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Pellegrini, Fernando, 2013. Evaluation of Integrated Pest Management (IPM) adoption in potato production using the Sustainable Livelihoods Approach : a qualitative study from central Ecuador. Second cycle, A2E. Alnarp: SLU, Department of Work Science, Business Economics, and Environmental Psychology

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Abstract

Potato production and consumption play a big role in the central highlands of Ecuador. Two main biotic constraints hinder the development of potato crops on the field: the Late Blight (Phytophtora infestans) and the Andean potato Weevil (Premnotrypes vorax). The use of agro‐chemicals started in Ecuador during the agrarian reform in the sixties, and still nowadays small‐scale potato producers
customarily apply pesticides to reduce their losses. Overuse/abuse of pesticides in Ecuador represents
a threat to human health, to the environment, and a high production cost for some farmers. It can cause the development of pest resistance in crops, and it influences negatively the national food sovereignty. Integrated Pest Management (IPM)has already been proved to be a valid solution to avoid the negativities connected to pesticide use. Yet IPM is not widely employed by potato farmers in
Ecuador, and a call for a more holistic IPM evaluation is felt necessary by many stakeholders to move forward.

The overarching objectives of this thesis are 1) to assess in which way the Sustainable Livelihoods Approach could evaluate consequences of IPM potential adoption for Late Blight and Andean potato Weevil and 2) to investigate how this potential adoption could influence the livelihood assets of the farmers part of the IssAndes project. To reach these objectives, five research questions were
developed on 1) the perceived change over time regarding farming practices, pest/disease gravity and farming knowledge, 2) current pest/disease management practices, 3) current sources of information on pest/disease management, 4) perception on IPM, 5) the most relevant livelihood assets to evaluate IPM adoption in this specific context.
To address these questions, focus groups, semi‐structured interviews and PRA methods were carried out with six farmer groups living in the provinces of Tungurahua, Cotopaxi and Chimborazo. Here potato production and pesticide use add to issues related to poverty and social exclusion of indigenous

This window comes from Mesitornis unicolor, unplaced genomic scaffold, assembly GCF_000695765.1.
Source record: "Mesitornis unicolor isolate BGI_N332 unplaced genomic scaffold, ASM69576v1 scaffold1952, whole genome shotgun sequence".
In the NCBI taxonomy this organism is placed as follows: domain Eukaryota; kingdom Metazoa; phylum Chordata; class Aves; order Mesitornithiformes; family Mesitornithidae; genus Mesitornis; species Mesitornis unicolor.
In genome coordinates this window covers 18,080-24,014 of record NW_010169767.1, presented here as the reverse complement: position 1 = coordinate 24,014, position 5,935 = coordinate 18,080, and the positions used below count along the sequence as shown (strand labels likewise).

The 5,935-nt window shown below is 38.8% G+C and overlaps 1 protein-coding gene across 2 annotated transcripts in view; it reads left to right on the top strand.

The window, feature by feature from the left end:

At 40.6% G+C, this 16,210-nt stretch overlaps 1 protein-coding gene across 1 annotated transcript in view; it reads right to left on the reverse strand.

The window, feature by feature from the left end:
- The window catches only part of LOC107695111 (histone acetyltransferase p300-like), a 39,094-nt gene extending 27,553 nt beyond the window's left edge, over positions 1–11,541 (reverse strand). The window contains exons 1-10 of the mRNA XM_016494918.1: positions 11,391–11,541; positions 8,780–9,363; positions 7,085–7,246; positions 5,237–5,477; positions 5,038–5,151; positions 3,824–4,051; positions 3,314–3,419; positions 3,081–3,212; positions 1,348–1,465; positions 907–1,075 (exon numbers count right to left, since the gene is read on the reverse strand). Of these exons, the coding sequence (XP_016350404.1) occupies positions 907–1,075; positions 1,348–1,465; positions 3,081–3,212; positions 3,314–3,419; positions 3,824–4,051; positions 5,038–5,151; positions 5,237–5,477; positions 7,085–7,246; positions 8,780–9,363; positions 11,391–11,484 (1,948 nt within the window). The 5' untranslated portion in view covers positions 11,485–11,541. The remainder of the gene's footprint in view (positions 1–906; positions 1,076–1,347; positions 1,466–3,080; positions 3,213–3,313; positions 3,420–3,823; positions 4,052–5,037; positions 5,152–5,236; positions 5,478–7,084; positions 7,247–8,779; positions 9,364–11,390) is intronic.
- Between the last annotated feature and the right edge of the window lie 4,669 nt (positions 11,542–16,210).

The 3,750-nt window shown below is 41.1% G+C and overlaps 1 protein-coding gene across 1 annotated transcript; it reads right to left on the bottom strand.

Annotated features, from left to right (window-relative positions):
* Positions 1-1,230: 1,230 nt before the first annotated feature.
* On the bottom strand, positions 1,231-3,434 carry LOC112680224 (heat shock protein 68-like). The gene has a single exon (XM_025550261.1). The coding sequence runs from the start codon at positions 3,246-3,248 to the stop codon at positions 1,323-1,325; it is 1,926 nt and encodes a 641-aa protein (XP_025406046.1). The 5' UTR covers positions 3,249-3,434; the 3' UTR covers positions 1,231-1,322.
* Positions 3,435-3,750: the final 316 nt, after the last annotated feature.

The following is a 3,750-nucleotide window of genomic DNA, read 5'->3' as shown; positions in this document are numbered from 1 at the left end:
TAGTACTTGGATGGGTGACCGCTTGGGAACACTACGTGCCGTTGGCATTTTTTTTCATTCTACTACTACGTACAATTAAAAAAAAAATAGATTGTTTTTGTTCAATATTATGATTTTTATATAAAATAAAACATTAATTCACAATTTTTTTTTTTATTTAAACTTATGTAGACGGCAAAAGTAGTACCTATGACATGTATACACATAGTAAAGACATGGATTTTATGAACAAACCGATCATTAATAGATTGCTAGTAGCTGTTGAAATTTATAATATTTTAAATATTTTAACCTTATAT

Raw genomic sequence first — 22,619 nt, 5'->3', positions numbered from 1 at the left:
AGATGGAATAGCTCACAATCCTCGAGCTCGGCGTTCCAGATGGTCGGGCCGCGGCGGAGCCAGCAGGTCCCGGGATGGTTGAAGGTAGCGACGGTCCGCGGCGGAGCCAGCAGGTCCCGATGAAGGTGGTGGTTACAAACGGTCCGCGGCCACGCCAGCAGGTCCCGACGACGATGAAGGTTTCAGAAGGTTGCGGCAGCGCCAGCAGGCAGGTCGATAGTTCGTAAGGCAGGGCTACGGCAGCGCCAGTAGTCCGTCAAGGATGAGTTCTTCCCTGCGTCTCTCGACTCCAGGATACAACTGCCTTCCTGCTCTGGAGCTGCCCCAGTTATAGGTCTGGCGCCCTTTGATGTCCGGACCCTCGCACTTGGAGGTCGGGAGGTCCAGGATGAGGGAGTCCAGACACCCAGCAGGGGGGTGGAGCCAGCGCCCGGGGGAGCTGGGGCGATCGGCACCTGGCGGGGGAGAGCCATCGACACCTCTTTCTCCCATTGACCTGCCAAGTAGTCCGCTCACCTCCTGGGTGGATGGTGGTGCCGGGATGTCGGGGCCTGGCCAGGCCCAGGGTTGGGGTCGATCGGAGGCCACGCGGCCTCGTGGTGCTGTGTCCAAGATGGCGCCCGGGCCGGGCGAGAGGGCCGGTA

groups. Moreover, key informants and experts were consulted to acquire deep information about the potato sector.

As it turns out, farmers perceived, during the last three/four decades, an overall simplification of farming practices, an increased attack of pests and diseases, and a progressive loss of farming knowledge. They nowadays apply many different chemical inputs, that ranges from slightly to very toxic. They acquire information about pest/disease management using formal and informal networks, and they value more positively information coming from other farmers, and from technicians during demonstrative harvests/sowings. Respondents knew only few IPM methods, but they showed a big interest in implementing new technologies that could eventually lower the amount of pesticides they spray; they would do it mainly 1) for the health hazards related to pesticide use, 2) for the high cost of pesticides, 3) and to preserve their natural resource base. The human (i.e. decision making capacity
and farming knowledge)and social (i.e. networking capacity)assets resulted to be most significant to
evaluate IPM in this specific context.

IPM adoption carried out with participatory approaches could trigger experiential learning processes among farmers, enabling them to create valuable local knowledge, thus increasing their access to the human asset. It could also engage them to participate in common activities, creating trust between different communities, thus helping them to expand their networks, and increasing their access to the social asset. This process would have as a livelihood outcome to reduce the vulnerability felt by some
farmers towards increasing pest/disease gravity, and the social exclusion experienced by some groups, particularly indigenous.

Main title:Evaluation of Integrated Pest Management (IPM) adoption in potato production using the Sustainable Livelihoods Approach
Subtitle:a qualitative study from central Ecuador
Authors:Pellegrini, Fernando
Supervisor:Marquardt, Kristina and Rämert, Birgitta
Examiner:Anderson, Peter
Series:Självständigt arbete vid LTJ-fakulteten, SLU
Volume/Sequential designation:UNSPECIFIED
Year of Publication:2013
Level and depth descriptor:Second cycle, A2E
Student's programme affiliation:LM005 Agroecology - Master's programme 120 HEC
Department:(LTJ, LTV) > Department of Work Science, Business Economics, and Environmental Psychology
Keywords:IPM, Sustainable Livelihoods Approach, potato, pesticides, farmer groups, participation, poverty, livelihood assets, Ecuador
URN:NBN:urn:nbn:se:slu:epsilon-s-2441
Permanent URL:
http://urn.kb.se/resolve?urn=urn:nbn:se:slu:epsilon-s-2441
Subjects:Agricultural economics and policies
Plant ecology
Food processing and preservation
Language:English
Deposited On:27 Jun 2013 15:05
Metadata Last Modified:21 Oct 2015 14:28

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